In the run-up to December’s Climate Conference in Paris, James O’Donovan asks if any real change has come about as the result of these climate summits. Have they really been successful?
This December more than 190 governments will meet in Paris to try to agree a new global agreement to reduce global green house gas (GHG) emissions to avoid further impacts of climate change. Already countless meetings are happening internationally in the run-up to the conference.
We are currently on track to far exceed a temperature increase of 2°C beyond which global warming will move us past some irreversible environmental tipping points. Current emissions trajectories have us heading for a rise of about 5°C. The temperature difference between today’s world and the last ice age was about 5°C.
Timeline of Previous Agreements:
In 1992, governments met in Rio de Janeiro and established the UN Framework Convention on Climate Change. That agreement, which is still in force, bound governments to take action to avoid dangerous climate change, but did not specify what actions.
In 1997, the Kyoto Protocol required worldwide cuts in emissions of about 5%, compared with 1990 levels, by 2012, and each developed country was allotted a target on emissions reductions. But developing countries, including China, South Korea, Mexico and other rapidly emerging economies, were given no targets and allowed to increase their emissions at will. The US Congress refused to ratify the agreement. Legally, the protocol could not come into force until countries representing 55% of global emissions had ratified it. So it only became law when Russia ratified it in 2004.
In Bali in 2007 an action plan set the basis for a new agreement to replace the Kyoto Protocol.
In 2008 in Copenhagen all of the world’s developed countries and the biggest developing countries agreed – for the first time – to limits on their greenhouse gas emissions. This was a landmark, as it meant the world’s biggest emitters were united towards a single goal. The emissions reductions agreed on are still not enough to meet scientific advice, but they were a big advance on reducing emissions compared with “business as usual”.
Although the Copenhagen agreement was not fully adopted by the UN in 2009 because of last-minute chaos at the conference, it was ratified the following year in the form of the Cancun agreement.
There will be two main elements to the talks in December. Firstly, more than 190 nations will try to reach an agreement on carbon emissions. Secondly, they will try to agree on financing the agreement particularly for poorer countries.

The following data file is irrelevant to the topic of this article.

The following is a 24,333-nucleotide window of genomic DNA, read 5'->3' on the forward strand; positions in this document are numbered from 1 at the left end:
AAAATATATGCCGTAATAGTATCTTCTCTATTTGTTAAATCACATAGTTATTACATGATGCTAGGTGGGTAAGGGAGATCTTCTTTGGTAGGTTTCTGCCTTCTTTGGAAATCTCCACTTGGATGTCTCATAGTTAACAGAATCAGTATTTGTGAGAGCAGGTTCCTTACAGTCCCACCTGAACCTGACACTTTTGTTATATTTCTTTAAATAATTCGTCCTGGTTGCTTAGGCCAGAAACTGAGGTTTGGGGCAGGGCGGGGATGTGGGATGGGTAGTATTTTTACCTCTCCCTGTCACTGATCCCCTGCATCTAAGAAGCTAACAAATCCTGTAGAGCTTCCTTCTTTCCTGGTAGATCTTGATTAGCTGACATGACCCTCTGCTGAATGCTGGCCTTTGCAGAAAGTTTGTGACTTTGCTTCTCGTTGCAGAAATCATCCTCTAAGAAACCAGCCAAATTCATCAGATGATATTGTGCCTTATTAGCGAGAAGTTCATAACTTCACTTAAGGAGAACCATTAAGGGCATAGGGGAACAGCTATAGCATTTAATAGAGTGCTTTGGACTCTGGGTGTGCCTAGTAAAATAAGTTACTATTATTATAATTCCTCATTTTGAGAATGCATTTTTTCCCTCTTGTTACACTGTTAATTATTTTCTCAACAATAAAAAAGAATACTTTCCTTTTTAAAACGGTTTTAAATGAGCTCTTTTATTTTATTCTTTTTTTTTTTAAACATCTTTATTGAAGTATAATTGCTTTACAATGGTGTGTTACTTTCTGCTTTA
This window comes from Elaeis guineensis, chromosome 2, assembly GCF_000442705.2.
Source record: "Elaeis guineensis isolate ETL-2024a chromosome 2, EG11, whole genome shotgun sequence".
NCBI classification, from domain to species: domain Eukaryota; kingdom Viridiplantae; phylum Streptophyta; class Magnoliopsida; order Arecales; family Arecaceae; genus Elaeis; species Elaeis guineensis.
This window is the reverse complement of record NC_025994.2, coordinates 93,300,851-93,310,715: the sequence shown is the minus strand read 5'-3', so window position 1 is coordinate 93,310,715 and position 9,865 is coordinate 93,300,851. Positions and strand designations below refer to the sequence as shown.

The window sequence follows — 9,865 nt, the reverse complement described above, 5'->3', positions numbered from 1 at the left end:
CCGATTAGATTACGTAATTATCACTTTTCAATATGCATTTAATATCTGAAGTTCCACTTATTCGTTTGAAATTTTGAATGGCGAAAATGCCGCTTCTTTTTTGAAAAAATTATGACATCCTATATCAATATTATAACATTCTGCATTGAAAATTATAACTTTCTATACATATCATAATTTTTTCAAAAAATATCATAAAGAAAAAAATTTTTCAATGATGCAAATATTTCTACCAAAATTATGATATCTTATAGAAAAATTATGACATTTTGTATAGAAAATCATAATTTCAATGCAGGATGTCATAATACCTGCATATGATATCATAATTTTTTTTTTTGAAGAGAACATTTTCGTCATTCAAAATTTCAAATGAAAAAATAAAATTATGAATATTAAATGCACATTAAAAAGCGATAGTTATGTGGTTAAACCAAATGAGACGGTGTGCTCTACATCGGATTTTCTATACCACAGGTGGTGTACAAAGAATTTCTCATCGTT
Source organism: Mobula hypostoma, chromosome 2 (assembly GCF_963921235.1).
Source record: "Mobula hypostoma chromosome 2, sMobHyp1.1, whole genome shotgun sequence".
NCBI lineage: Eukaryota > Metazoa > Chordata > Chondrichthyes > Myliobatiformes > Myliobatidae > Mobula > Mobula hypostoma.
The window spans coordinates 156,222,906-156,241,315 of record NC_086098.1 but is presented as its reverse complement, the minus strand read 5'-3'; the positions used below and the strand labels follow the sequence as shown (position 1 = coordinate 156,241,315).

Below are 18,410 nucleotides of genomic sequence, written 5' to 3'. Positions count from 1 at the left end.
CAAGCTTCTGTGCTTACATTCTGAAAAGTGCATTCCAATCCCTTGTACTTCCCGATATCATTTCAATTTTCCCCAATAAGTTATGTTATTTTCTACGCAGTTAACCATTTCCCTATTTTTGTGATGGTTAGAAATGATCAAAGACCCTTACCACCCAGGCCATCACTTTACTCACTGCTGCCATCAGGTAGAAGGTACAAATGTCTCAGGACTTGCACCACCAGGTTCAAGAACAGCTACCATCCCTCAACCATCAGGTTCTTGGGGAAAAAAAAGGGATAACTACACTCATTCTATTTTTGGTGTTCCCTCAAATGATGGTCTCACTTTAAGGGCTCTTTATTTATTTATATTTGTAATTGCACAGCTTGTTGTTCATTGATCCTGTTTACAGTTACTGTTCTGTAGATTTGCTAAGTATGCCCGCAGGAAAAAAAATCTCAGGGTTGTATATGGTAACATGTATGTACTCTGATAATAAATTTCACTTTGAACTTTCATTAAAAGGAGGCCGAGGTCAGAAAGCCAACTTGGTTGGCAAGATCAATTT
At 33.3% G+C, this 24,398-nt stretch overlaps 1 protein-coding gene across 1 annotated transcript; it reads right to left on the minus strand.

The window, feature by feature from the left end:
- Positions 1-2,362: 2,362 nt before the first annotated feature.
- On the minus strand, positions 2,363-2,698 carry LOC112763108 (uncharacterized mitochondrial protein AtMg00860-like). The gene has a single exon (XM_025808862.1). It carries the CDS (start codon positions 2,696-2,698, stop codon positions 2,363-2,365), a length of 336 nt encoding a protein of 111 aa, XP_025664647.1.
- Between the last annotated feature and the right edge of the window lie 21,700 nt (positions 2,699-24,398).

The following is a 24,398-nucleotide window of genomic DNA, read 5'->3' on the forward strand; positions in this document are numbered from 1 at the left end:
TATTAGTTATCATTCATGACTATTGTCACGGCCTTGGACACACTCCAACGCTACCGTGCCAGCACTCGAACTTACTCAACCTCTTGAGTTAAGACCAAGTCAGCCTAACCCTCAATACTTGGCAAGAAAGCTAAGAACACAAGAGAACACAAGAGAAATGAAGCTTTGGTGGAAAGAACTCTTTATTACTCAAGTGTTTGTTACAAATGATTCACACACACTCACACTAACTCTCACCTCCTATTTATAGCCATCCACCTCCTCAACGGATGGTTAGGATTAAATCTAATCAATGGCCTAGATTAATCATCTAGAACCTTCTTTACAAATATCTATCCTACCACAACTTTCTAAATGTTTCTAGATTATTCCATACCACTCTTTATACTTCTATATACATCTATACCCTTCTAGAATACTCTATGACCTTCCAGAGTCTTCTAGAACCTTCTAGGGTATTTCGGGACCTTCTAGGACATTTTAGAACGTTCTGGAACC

We know already what the biggest emitters have committed to. The EU will cut its emissions by 40%, compared with 1990 levels, by 2030. The US will cut its emissions by 26% to 28%, compared with 2005 levels, by 2025. China will agree that its emissions will peak by 2030.
Many other countries including India have yet to come up with their targets – known as Intended Nationally Determined Contributions – despite being asked to meet a deadline of the end of last March.
The issue of finance is hugely contentious. In Copenhagen, rich countries agreed to supply $30 billion to poorer nations to invest in clean technology and to adapt their infrastructure to adapt to the likely damage from climate change and they said that by 2020, financial flows of at least $100bn a year would be provided. Poor nations want a similar provision in place beyond 2020, but there is strong disagreement over how this should be done and where the funds will come from.
So how successful have all these massive conferences been? Carbon dioxide (CO2) emissions from fossil fuel burning and cement production increased by 2.3% in 2013, with a total of 9.9±0.5 GtC (billion tonnes of carbon) (36 GtCO2) emitted to the atmosphere, 61% above 1990 emissions (the Kyoto Protocol reference year). So despite all of these conferences emissions continue to rise steadily globally.
There have been some positive and some negative outcomes from these meetings. The meetings have also given added impetus to the transition to renewable energies. Though at times the policies to encourage the elimination of fossil fuels have had harmful effects. For example, the policy of mandating that 10% of transport fuels in the EU are from biofuels encouraged massive deforestation in SE Asia as Palm Oil Plantations expanded rapidly. So far, the conferences have not admitted the central role that agriculture plays in GHG emissions. Some countries have been proactive in reducing their emissions and have been successful in meeting or exceeding their GHG emission reduction targets and have also set up industries and created employment in the emerging renewable energy sector.
It’s important to also remember that reducing GHG is just one environmental problem that does not address deforestation or species extinction driven by animal agriculture. It is going to take a much profounder change in our lives if we are going to even begin the work of living in harmony with all the other species and ecosystems on the planet.
This article was based on an article that appeared in the Guardian
This article is part of the Creative Commons and is free to publish under a CC licence.